- However, schooling was mandatory for all children, from the age of 5 until the age of 14, when most children quit school to enter the world of industry or to stay at home and help look after younger relatives. Out of school hours, many children supported with house assignments ran duties and looked after the younger ones in the family as families turned to be much larger in the 1920s.
- Fee-paying students or those at grammar school had the choice of residing on at school until the age of 18. The school day started at 9 am and finished at 4 pm.
- Toys and games were very elementary for those growing up in the 1920s and 1930s. Most children played out on the roadways as there were few cars around.
- Whip and top were very popular – although a little awkward to play if your street was cobbled! Tops were generally made from wood, but carrot tops and turnip tops functioned just as well.
- Hopscotch was fun, as well as skipping; Double Dutch was a special favourite although it involved long ropes. In summer, cricket was the roadway game of option and of course, football was played all year round. In autumn it would be conkers.
Homes in the 1930s
If you speak about the 1930s to most people, they think of the after influences of the depression, and the frame up to World War Two. However, from a housing point of view, the 1930s were a glorious time. There were almost 4 million homes that evolved between 1919 and 1930. Nearly 3 million of these were holders by the occupiers, an unusual change from the 750,000 of the early 1920s.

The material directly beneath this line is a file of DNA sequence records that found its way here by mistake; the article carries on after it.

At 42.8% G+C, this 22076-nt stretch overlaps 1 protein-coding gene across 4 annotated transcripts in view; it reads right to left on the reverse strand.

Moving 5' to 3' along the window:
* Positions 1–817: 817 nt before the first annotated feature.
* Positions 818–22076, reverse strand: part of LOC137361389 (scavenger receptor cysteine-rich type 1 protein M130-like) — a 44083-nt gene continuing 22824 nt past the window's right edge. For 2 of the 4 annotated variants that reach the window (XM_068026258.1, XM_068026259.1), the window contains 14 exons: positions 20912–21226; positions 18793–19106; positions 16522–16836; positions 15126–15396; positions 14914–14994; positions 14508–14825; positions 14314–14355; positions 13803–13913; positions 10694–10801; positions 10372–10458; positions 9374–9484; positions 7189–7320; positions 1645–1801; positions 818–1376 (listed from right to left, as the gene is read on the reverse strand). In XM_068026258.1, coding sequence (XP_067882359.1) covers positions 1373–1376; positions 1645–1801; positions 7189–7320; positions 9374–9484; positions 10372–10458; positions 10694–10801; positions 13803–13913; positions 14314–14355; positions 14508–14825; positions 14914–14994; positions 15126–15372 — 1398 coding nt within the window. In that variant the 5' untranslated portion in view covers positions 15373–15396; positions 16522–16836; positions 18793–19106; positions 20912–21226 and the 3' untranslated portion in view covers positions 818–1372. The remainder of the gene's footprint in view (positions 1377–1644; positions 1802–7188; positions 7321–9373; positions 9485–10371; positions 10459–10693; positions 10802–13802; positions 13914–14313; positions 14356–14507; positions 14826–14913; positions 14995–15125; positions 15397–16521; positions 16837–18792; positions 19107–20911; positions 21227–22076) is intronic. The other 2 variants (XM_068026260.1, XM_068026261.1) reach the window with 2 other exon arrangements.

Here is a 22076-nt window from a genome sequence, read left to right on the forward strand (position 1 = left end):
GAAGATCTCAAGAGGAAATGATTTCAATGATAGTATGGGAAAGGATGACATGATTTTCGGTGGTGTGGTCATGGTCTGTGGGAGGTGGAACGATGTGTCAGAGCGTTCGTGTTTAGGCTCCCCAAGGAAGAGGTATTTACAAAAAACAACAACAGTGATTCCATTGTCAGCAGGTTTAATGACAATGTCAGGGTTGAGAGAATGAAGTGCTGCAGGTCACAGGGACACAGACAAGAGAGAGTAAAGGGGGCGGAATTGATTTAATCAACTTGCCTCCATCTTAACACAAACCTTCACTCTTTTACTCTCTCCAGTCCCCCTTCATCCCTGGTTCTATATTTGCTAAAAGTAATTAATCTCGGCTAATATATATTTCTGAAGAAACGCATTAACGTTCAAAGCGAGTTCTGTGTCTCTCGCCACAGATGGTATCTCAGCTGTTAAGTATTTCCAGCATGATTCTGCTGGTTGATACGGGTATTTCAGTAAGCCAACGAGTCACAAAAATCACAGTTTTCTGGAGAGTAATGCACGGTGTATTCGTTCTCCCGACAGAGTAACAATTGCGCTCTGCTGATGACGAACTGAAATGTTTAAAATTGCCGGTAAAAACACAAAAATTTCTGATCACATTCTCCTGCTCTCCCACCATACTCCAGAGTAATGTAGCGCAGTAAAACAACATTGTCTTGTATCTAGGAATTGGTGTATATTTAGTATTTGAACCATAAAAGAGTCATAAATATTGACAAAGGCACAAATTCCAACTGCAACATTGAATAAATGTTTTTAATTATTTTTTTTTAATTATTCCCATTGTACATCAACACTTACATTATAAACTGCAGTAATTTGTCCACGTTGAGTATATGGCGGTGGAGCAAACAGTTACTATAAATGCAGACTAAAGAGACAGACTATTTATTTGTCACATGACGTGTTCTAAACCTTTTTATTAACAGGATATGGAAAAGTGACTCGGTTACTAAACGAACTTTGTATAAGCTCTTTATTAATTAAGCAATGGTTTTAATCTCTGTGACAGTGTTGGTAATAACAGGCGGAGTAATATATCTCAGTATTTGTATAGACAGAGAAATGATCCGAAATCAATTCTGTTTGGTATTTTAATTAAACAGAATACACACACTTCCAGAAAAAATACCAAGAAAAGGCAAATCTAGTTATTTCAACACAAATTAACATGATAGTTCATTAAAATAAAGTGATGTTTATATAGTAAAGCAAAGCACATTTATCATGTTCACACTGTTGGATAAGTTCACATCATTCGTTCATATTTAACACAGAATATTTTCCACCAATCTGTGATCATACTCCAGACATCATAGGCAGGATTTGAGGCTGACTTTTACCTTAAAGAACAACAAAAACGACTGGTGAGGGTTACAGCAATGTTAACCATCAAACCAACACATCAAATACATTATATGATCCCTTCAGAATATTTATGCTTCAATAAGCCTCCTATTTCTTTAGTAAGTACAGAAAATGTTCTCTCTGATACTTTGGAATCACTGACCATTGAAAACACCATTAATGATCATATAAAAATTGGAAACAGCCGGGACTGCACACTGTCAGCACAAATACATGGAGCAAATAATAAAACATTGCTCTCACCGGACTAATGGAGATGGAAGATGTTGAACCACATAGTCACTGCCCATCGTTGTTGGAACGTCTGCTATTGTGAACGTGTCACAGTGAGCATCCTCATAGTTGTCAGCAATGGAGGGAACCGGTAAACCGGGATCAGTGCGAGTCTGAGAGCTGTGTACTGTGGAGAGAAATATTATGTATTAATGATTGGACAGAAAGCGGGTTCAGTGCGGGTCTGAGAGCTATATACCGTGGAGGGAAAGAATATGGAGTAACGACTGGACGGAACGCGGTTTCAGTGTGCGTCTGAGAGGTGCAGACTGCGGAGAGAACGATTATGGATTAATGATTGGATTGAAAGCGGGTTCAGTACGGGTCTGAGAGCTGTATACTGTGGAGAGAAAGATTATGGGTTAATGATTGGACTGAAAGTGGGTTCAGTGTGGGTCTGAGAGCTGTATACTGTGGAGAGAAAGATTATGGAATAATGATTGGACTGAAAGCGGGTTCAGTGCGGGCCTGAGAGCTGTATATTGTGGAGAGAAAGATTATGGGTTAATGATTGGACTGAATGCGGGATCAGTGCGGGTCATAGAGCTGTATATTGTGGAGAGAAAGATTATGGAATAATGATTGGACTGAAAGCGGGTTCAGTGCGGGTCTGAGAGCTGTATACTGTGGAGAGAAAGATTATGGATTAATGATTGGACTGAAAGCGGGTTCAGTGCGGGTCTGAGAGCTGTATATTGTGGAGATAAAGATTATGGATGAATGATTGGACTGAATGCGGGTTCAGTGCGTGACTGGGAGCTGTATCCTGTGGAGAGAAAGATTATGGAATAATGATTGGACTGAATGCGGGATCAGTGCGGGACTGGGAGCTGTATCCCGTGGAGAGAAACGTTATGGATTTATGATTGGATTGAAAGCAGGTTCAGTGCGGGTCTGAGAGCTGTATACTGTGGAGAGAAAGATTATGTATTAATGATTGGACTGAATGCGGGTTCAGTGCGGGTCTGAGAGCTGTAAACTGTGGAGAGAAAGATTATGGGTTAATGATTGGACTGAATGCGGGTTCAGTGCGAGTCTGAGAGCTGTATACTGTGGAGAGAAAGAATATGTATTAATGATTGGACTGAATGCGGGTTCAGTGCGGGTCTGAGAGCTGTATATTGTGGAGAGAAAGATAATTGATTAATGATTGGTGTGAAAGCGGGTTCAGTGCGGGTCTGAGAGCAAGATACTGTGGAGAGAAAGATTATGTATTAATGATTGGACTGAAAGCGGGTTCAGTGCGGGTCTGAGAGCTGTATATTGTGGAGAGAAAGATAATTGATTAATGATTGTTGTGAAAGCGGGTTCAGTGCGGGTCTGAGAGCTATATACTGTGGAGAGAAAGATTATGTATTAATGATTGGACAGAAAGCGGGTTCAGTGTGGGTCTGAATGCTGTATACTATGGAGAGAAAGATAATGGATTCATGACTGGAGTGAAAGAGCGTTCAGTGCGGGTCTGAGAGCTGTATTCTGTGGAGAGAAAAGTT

- In the 1920s and 1930s, a new kind of furniture and architecture was launched. It was called Art Deco and it used geometric shapes rather than the flowing lines of the earlier Art Nouveau. The name art deco came from a festival held in Paris in 1925 called the Exposition Internationale des Arts Decoratifs.
- At the starting of the 20th century, only rich people could manage electric light. Other people utilized gas.
- Normal people did not have electric light until the 1920s and 1930s. Meanwhile in the early 20th-century vacuum cleaners and washing appliances were accessible but only rich people could afford them.
- The first electric oven went on sale in the USA in 1891. They went on sale in Britain in 1893. By 1939 there were about 1 1/2 million electric ovens in Britain and about 9 million gas ones.
- In 1900 about 90% of the population of Britain leased their home. However, the home property became more common during the 20th century.
- By 1939 about 27% of the population occupied their own house. Meanwhile, the first council houses were made before the First World War. More were made in the 1920s and 1930s and some slum clearance took place.
- Although the moneyed hated the new rural advancements, for millions these homes represented there own life, with real ownership of property. The dream of one day owning your own home converted a reality in the 1930s, and that can only have been a great thing for people.
- Sadly, many were not to last long, as the Blitz saw 2 million houses dismantled. A fact, although the cartoonist and writer Osbert Lancaster felt it was ‘a probability that does much to accommodate one to the expectation of flying bombardment’.
Clothes in 1930s England
The fashion of the thirties is mostly dimmed by the Depression, but the 1930s were perfect of glamour and style. Here you will learn about all the 1930s clothing and adornments women get on for day and evening events. You will also be able to create a 1930s dresser from vintage or new inspired clothes.